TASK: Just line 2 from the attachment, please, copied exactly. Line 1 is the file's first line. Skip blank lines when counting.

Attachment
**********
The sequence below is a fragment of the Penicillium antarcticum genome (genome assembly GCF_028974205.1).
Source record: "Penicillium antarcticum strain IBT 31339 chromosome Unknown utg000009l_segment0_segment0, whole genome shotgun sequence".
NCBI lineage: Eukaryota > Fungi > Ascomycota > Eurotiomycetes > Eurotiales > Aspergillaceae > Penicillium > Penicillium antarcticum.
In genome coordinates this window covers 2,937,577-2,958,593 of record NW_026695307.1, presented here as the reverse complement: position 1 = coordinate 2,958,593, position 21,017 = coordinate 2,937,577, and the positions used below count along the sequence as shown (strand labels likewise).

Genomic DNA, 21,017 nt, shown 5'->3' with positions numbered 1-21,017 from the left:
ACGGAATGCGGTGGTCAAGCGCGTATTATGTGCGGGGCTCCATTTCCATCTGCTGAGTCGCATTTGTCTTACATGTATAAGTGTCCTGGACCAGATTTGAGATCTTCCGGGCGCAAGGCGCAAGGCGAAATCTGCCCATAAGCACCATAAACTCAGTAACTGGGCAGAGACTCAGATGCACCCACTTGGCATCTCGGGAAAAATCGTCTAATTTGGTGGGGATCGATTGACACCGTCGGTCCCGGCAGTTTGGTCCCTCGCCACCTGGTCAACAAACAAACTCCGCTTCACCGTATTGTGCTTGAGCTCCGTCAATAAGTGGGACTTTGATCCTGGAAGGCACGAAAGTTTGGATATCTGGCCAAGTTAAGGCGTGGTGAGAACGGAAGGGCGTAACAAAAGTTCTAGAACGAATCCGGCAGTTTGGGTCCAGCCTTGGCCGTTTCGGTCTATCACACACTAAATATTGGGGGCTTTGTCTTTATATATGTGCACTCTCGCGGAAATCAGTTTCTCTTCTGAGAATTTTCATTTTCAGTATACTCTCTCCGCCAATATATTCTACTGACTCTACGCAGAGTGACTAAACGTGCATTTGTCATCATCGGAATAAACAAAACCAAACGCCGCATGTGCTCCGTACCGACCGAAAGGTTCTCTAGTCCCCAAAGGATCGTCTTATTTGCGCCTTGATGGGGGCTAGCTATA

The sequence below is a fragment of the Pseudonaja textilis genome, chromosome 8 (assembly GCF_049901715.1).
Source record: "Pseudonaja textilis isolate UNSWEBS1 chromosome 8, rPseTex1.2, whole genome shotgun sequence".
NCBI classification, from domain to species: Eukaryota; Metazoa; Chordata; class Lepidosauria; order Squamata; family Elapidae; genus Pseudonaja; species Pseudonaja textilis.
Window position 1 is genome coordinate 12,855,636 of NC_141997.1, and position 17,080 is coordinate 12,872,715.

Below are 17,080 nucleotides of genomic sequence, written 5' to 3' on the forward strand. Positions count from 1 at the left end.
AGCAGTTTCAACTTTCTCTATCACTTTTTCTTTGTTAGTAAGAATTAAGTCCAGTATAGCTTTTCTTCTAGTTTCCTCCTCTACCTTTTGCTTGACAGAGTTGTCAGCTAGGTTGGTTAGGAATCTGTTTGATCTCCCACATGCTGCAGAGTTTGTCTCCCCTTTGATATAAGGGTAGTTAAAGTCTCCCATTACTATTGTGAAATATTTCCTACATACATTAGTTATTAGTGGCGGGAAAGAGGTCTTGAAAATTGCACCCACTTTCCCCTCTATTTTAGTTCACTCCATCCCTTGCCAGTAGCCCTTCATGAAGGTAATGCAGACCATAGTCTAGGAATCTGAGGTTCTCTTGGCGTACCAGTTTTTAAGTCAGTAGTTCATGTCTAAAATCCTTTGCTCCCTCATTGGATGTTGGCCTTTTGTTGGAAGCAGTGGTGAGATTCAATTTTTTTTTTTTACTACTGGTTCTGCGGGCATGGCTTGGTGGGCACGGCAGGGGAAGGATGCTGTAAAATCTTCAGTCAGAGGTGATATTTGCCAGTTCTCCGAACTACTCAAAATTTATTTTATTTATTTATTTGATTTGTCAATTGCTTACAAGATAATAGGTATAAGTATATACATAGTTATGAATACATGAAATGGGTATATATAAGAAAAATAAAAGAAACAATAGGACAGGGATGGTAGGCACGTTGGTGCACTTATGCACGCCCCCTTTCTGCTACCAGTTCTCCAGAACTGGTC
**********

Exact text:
Source record: "Penicillium antarcticum strain IBT 31339 chromosome Unknown utg000009l_segment0_segment0, whole genome shotgun sequence".